neighboring affairsRating: 4.5 stars
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Length: Novella

As a young man, George Hardwick, Earl of Thistledown, knew that Society would never accept the idea that he loved another man. If he and his lover, Myles Harris, were ever discovered, at best he could hope that he would be stripped of his land and title and exiled—at worst, executed for his crimes. Even if they did manage to keep the secret, there would be pressure to marry, produce heirs, and the constant trials of having to make sure there was a perfectly legitimate reason for their close “friendship.” But George and Myles had a plan: their younger siblings Claire and Basil were in love and their mothers favored the union. Their siblings could marry, produce heirs to inherit land and titles, and as brothers-in-law no one would question their closeness. To young, wide-eyed, and hopelessly dreaming George it seemed foolproof. And then Myles left him without a word to join the Navy and Claire’s mother died and her father married her off to another man with a title, something Basil didn’t have.

Now, almost a decade later, George is still heartbroken over Myles’ betrayal but that doesn’t keep him from helping his sister Claire away when she flees her abusive husband and seeks refuge in the home of her childhood friends. George takes Claire in without hesitation even though he knows it means reuniting with Myles, just home from his tour of duty with the Navy. Since beating your wife is completely legal, Claire and those trying to help her have no legal recourse and the four of them, Claire, Basil, George, and Myles fall into a frantic downward spiral of deception and misdirection to keep her safe. It’s all worth it for Claire’s safety, but it forces George and Myles into more contact than either man would like to have with the other after the implosion of their relationship years earlier. If they want to save Claire and free her from her vicious husband, then they must put their past hurts behind them and learn to work together as they once did. But when it comes out that Myles’ betrayal was actually an act of kindness to save George from his father’s cruelty, George must ask himself if he can let go of nearly a decade of hurt and let Myles into his life again.

In the interest of full disclosure I have to say that I usually don’t read many m/m books set in the Regency period because most of them handle the difficult situation of homosexuality being completely unaccepted by either glossing over it or creating outlandish scenarios to get around it. This book does neither and it was a joy to read. It’s not often that the thing I love most about a book is its handling of the political or social climate, but this is one of those times. The fact that a relationship between two men wouldn’t have been tolerated in that time period is definitely a real issue in this book and not just swept under the rug, but it’s also not an insurmountable obstacle to their happiness where the only solution is a bittersweet arrangement with fake marriages or secret rendezvous or something. It’s very skillfully done.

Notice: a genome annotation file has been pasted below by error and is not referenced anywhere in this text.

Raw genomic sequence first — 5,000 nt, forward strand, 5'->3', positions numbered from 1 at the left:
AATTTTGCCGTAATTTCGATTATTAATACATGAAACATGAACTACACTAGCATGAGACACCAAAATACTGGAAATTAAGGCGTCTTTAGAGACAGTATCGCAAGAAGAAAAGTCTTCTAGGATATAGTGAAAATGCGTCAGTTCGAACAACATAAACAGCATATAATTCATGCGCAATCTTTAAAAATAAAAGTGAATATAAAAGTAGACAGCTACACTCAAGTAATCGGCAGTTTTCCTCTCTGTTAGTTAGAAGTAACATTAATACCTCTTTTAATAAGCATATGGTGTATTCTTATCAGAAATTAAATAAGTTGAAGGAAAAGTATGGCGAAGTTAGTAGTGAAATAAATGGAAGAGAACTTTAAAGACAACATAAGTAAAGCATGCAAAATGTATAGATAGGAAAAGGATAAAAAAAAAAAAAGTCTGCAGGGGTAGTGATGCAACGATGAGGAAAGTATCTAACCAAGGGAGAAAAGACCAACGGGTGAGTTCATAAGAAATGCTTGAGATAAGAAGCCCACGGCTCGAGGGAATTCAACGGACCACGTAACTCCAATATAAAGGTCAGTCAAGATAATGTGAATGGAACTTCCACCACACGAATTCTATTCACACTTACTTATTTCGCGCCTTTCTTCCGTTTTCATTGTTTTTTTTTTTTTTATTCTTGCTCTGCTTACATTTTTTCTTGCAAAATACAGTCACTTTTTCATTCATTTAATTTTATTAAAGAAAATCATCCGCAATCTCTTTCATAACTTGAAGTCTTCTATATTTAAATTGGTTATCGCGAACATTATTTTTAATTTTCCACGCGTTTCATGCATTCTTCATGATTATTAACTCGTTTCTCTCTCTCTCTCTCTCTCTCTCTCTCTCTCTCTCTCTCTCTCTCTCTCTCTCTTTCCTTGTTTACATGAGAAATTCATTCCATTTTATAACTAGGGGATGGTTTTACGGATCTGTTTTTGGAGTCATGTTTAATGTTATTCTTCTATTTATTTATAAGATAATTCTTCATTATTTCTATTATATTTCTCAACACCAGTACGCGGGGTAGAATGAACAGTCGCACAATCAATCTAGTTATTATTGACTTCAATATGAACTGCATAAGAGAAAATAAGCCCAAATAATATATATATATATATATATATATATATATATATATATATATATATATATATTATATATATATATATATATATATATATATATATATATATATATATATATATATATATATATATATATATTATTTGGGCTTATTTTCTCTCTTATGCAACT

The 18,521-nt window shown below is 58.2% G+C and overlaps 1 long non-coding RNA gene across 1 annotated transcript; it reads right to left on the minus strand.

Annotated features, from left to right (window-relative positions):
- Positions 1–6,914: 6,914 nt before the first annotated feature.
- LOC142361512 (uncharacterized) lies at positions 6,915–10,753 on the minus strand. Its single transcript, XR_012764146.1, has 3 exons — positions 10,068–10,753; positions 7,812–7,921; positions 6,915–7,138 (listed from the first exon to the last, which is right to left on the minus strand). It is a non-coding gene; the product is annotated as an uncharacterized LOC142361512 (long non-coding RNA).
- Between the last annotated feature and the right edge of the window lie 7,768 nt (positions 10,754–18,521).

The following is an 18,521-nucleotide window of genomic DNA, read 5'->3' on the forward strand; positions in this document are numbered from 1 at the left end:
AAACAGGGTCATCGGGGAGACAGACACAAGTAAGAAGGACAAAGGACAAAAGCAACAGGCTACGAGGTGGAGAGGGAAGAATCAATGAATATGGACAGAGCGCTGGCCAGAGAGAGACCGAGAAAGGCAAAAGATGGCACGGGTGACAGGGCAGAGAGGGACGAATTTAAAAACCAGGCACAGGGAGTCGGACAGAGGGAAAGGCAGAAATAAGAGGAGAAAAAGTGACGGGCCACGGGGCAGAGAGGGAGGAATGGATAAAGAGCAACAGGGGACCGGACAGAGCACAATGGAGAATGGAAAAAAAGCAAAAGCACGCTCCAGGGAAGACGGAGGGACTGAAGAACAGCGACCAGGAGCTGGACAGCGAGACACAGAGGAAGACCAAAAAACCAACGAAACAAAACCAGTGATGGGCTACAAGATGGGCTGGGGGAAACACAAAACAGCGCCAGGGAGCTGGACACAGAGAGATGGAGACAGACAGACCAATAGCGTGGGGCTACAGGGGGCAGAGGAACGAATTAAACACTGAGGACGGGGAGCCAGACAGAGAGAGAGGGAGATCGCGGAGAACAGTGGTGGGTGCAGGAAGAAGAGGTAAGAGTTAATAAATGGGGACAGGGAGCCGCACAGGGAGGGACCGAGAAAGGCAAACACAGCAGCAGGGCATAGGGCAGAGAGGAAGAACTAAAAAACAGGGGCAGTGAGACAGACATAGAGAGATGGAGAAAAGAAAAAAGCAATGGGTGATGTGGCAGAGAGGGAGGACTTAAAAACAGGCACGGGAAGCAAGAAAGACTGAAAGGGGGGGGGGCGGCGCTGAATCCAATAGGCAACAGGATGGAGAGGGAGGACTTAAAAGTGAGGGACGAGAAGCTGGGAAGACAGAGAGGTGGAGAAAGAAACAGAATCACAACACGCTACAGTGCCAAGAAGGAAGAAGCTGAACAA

Another thing I loved about this book is that it was the perfect length. It’s not often that we get such well-rounded characters and fully realized story arcs in a novella, but we get that here. The story begins right where the action does and it doesn’t end without addressing all the plot threads and tying them off neatly in a satisfying way. There were some really smart choices made here in regards to plotting that made this book hard to put down. The pacing was fantastic and all in all it was a quick but impactful read.

I mentioned the well-rounded characters above, and really I can’t stress enough how much I enjoyed all the characters in this book, not just the main characters. I did love the main characters though. George was so strong and smart and showed such obvious care for everyone around him. It was obvious that he loved taking care of people and that he was very good at it. He didn’t hesitate to put himself between a battered wife and her husband who was technically in the right, at least in the eyes of the law, no matter the consequence to him personally. I loved watching a character stand so tall and firm against the evils of the outside world but who was laid so low by the perceived betrayal of his lover. He was so wounded yet so determined not to let it affect him and I just loved him to pieces.

Myles was an amazing character too. It’s clear that he really grew up during his time in the Navy and it was fascinating to watch him relearn the way he fit into the lives of the people he left behind—especially George. The part of the story when they were still cautiously feeling their way around one another was brilliantly crafted. I also loved the way that the heartbreak over the dissolved relationship was the same for both Myles and George in a lot of ways, but so very different also, with George retreating in on himself but Myles having to deal with it on a ship without having anyone he knew around while also fighting for his life. It was a fascinating layer to his character and a detail that I think made him feel real and relatable while also driving much of his actions in the beginning portion of the book.